“’…provide a lasting legacy for Glasgow and the nation’: Two years of transferring Scottish Cabinet records to National Records of Scotland,” a short paper by Garth Stewart in the Innovation 4 session, touched on a number of challenges very familiar to the UCSF Industry Documents Library team! These included the transfer of a huge volume of recent and potentially sensitive digital documents, in redacted and unredacted form; a need to provide online access as quickly as possible; serving the needs of two major access audiences – the press, and the public; normalizing files to PDF in order to present them online; and dealing with incomplete or missing files.
After five collaborative and collegial days in Glasgow, I’m looking forward to bringing these ideas back to our work with digital archival collections here at UCSF. Many thanks to iPRES, the DPC, the Program Committee, the speakers and presenters, and all the delegates for building this wonderful community for digital preservation!
This is a guest post from Lubov McKone, the Industry Documents Library’s 2022 Data Science Senior Fellow.
This summer, I served as the Industry Documents Library’s Senior Data Science Fellow. A bit about me – I’m currently pursuing my MLIS at Pratt Institute with a focus in research and data, and I’m hoping to work in library data services after I graduate. I was drawn to this opportunity because I wanted to learn how libraries are using data-related techniques and technologies in practice – and specifically, how they are contextualizing these for researchers.
The UCSF Industry Documents Library is a vast collection of resources encompassing documents, images, videos, and recordings. These materials can be studied individually, but increasingly, researchers are interested in examining trends across whole collections, or subsets of it. In this way, the Industry Documents Library is also a trove of data that can be used to uncover trends and patterns in the history of industries impacting public health. In this project, the Industry Documents Library wanted to investigate what information is lost or changed when its collections are transformed into data.
There are many ways to generate data from digital collections. In this project we focused on a combination of collections metadata and computer-generated transcripts of video files. Like all information, data is not objective but constructed. Metadata is usually entered manually and is subject to human error. Video transcripts generated by computer programs are never 100% accurate. If accuracy varies based on factors such as the age of the video or the type of event being recorded, how might this impact conclusions drawn by researchers who are treating all video transcriptions as equally accurate? What guidance can the library provide to prevent researchers from drawing inaccurate conclusions from computer-generated text?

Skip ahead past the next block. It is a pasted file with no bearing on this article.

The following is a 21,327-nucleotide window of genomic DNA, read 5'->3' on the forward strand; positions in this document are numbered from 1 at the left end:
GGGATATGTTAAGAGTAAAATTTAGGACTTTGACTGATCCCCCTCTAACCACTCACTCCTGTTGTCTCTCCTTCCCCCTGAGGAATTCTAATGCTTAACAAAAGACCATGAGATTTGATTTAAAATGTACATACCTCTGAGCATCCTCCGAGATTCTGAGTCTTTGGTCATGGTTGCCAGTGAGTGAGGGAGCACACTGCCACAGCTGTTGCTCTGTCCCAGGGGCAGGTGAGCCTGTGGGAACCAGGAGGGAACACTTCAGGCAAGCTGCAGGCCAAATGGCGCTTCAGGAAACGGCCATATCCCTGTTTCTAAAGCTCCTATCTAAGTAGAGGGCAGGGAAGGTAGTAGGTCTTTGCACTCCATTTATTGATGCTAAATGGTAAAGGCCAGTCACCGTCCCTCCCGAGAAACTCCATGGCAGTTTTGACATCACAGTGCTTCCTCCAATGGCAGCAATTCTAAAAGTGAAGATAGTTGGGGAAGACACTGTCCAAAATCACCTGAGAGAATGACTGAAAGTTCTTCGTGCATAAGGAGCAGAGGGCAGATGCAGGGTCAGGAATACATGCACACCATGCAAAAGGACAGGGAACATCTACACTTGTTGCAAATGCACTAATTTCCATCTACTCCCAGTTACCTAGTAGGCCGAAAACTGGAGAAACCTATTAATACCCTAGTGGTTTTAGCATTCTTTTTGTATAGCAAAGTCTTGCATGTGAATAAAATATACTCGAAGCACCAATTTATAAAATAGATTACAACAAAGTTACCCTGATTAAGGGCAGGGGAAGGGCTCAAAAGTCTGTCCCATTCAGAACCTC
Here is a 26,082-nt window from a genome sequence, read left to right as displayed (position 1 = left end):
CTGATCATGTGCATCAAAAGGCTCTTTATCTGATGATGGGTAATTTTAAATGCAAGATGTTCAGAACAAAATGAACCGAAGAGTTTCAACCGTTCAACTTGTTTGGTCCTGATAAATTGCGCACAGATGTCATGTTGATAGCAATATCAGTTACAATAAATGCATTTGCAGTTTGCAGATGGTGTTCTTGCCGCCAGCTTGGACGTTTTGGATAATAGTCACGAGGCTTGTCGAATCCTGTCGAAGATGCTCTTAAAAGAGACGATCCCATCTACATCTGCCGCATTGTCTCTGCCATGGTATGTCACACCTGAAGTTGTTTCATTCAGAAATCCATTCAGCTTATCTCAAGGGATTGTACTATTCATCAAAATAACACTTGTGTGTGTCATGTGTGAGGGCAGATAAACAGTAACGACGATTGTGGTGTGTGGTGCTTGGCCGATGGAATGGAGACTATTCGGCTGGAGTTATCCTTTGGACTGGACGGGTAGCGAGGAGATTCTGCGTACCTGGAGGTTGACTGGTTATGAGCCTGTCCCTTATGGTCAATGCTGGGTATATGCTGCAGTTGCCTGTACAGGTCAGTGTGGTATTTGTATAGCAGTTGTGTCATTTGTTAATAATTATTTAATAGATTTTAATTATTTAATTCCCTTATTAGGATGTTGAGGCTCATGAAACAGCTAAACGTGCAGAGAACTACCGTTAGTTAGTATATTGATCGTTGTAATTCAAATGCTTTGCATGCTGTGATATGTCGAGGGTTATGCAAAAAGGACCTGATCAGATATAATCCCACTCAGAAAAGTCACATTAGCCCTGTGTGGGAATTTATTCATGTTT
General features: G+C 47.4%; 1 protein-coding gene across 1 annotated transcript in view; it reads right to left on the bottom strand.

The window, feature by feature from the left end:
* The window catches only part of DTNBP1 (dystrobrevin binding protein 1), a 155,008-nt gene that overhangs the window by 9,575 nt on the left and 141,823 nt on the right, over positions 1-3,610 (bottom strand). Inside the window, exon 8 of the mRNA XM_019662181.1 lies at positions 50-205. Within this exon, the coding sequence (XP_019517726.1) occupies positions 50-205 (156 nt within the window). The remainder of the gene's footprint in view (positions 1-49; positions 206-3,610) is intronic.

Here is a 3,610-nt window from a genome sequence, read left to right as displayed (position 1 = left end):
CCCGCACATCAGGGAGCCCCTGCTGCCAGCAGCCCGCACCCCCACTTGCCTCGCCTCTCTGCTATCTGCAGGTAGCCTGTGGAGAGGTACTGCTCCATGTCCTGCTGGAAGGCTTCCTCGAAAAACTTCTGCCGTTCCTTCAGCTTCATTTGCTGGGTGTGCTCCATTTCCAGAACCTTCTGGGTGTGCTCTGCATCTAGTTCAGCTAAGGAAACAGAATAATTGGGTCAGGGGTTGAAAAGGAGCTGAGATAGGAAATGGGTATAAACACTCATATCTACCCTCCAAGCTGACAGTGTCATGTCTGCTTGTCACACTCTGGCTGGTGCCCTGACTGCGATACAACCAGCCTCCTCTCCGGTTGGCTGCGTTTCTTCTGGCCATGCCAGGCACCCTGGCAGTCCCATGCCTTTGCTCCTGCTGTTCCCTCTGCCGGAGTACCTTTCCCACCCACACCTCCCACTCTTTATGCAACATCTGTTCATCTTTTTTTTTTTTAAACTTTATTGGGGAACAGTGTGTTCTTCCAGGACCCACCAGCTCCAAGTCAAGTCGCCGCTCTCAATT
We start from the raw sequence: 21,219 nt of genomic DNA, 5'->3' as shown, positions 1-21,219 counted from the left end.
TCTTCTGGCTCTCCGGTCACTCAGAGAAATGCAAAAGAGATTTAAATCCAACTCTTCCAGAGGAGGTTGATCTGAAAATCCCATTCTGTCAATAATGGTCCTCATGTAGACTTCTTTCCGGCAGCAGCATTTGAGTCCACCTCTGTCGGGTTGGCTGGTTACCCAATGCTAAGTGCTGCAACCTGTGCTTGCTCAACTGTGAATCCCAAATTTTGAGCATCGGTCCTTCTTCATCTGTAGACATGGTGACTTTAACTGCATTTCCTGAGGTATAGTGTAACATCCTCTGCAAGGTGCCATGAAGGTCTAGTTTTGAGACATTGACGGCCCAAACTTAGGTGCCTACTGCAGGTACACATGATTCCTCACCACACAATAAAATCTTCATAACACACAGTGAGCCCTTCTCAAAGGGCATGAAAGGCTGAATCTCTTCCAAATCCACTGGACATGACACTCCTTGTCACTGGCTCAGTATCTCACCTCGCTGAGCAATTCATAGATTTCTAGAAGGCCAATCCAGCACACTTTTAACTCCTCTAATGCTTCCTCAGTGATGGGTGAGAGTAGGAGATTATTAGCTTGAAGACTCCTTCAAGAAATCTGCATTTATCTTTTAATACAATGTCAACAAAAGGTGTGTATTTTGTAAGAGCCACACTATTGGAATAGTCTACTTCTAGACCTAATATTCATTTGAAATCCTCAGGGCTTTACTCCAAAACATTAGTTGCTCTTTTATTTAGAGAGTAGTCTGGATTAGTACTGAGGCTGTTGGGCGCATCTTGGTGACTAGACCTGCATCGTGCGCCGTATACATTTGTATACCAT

Kate Tasker, Industry Documents Library Managing Archivist
Rebecca Tang, Industry Documents Library Applications Programmer
Geoffrey Boushey, Data Science Initiative Application Developer and Instructor
Lubov McKone, Senior Data Science Fellow
Lianne De Leon, Junior Data Science Fellow
Rogelio Murillo, Junior Data Science Fellow
Based on the background and the goals of the Industry Documents Library, the project team identified the following research questions to guide the project:
Taking into account factors such as year and runtime, how does computer transcription accuracy differ between television commercials and court proceedings?
How might transcription accuracy impact the conclusions drawn from the data?
What guidance can we give to researchers to prevent uninformed conclusions?
This project is a case study that evaluates the accuracy of computer-generated transcripts for videos within the Industry Documents Library’s Tobacco Collection. These findings provide a foundation for UCSF’s Industry Documents Library to create guidelines for researchers using video transcripts for text analysis. This case study also acts as a roadmap and a collection of instructional materials for similar studies to be conducted on other collections. These materials have been gathered in a public github repo, viewable here.
Sourcing the Right Data